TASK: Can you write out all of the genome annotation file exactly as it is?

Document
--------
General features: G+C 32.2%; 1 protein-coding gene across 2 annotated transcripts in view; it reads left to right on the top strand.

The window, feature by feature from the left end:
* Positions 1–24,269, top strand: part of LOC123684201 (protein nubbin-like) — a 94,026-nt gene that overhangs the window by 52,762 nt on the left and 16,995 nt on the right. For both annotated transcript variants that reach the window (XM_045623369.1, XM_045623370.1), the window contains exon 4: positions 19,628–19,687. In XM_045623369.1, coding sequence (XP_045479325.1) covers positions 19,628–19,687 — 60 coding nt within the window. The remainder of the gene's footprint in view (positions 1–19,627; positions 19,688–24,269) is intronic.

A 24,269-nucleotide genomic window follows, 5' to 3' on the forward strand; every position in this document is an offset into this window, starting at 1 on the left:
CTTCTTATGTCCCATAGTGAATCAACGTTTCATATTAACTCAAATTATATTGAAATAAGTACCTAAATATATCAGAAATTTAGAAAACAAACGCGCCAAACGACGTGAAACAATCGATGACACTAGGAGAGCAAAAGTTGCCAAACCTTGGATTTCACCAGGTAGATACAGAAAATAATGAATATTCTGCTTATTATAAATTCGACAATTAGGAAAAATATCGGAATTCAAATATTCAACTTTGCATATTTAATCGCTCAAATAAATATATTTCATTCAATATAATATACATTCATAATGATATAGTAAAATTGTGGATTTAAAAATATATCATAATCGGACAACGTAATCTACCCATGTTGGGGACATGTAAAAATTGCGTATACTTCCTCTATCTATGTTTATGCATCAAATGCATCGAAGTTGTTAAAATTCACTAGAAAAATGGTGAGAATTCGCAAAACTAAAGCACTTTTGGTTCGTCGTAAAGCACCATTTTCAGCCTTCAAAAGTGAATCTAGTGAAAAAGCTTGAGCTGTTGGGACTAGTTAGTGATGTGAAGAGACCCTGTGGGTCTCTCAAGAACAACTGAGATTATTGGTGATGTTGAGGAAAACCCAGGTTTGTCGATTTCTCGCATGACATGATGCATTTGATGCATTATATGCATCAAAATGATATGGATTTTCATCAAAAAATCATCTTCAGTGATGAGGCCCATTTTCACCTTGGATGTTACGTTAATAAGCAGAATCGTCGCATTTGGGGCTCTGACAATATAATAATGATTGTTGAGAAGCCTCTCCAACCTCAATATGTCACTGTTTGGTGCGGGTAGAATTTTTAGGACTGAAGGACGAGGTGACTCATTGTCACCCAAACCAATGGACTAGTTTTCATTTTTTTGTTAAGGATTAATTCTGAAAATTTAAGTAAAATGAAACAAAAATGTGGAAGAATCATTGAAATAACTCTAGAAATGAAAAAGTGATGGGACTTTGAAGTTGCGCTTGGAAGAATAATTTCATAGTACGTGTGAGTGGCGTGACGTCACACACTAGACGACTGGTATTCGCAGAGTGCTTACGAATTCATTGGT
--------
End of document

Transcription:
General features: G+C 32.2%; 1 protein-coding gene across 2 annotated transcripts in view; it reads left to right on the top strand.

The window, feature by feature from the left end:
* Positions 1–24,269, top strand: part of LOC123684201 (protein nubbin-like) — a 94,026-nt gene that overhangs the window by 52,762 nt on the left and 16,995 nt on the right. For both annotated transcript variants that reach the window (XM_045623369.1, XM_045623370.1), the window contains exon 4: positions 19,628–19,687. In XM_045623369.1, coding sequence (XP_045479325.1) covers positions 19,628–19,687 — 60 coding nt within the window. The remainder of the gene's footprint in view (positions 1–19,627; positions 19,688–24,269) is intronic.

A 24,269-nucleotide genomic window follows, 5' to 3' on the forward strand; every position in this document is an offset into this window, starting at 1 on the left:
CTTCTTATGTCCCATAGTGAATCAACGTTTCATATTAACTCAAATTATATTGAAATAAGTACCTAAATATATCAGAAATTTAGAAAACAAACGCGCCAAACGACGTGAAACAATCGATGACACTAGGAGAGCAAAAGTTGCCAAACCTTGGATTTCACCAGGTAGATACAGAAAATAATGAATATTCTGCTTATTATAAATTCGACAATTAGGAAAAATATCGGAATTCAAATATTCAACTTTGCATATTTAATCGCTCAAATAAATATATTTCATTCAATATAATATACATTCATAATGATATAGTAAAATTGTGGATTTAAAAATATATCATAATCGGACAACGTAATCTACCCATGTTGGGGACATGTAAAAATTGCGTATACTTCCTCTATCTATGTTTATGCATCAAATGCATCGAAGTTGTTAAAATTCACTAGAAAAATGGTGAGAATTCGCAAAACTAAAGCACTTTTGGTTCGTCGTAAAGCACCATTTTCAGCCTTCAAAAGTGAATCTAGTGAAAAAGCTTGAGCTGTTGGGACTAGTTAGTGATGTGAAGAGACCCTGTGGGTCTCTCAAGAACAACTGAGATTATTGGTGATGTTGAGGAAAACCCAGGTTTGTCGATTTCTCGCATGACATGATGCATTTGATGCATTATATGCATCAAAATGATATGGATTTTCATCAAAAAATCATCTTCAGTGATGAGGCCCATTTTCACCTTGGATGTTACGTTAATAAGCAGAATCGTCGCATTTGGGGCTCTGACAATATAATAATGATTGTTGAGAAGCCTCTCCAACCTCAATATGTCACTGTTTGGTGCGGGTAGAATTTTTAGGACTGAAGGACGAGGTGACTCATTGTCACCCAAACCAATGGACTAGTTTTCATTTTTTTGTTAAGGATTAATTCTGAAAATTTAAGTAAAATGAAACAAAAATGTGGAAGAATCATTGAAATAACTCTAGAAATGAAAAAGTGATGGGACTTTGAAGTTGCGCTTGGAAGAATAATTTCATAGTACGTGTGAGTGGCGTGACGTCACACACTAGACGACTGGTATTCGCAGAGTGCTTACGAATTCATTGGT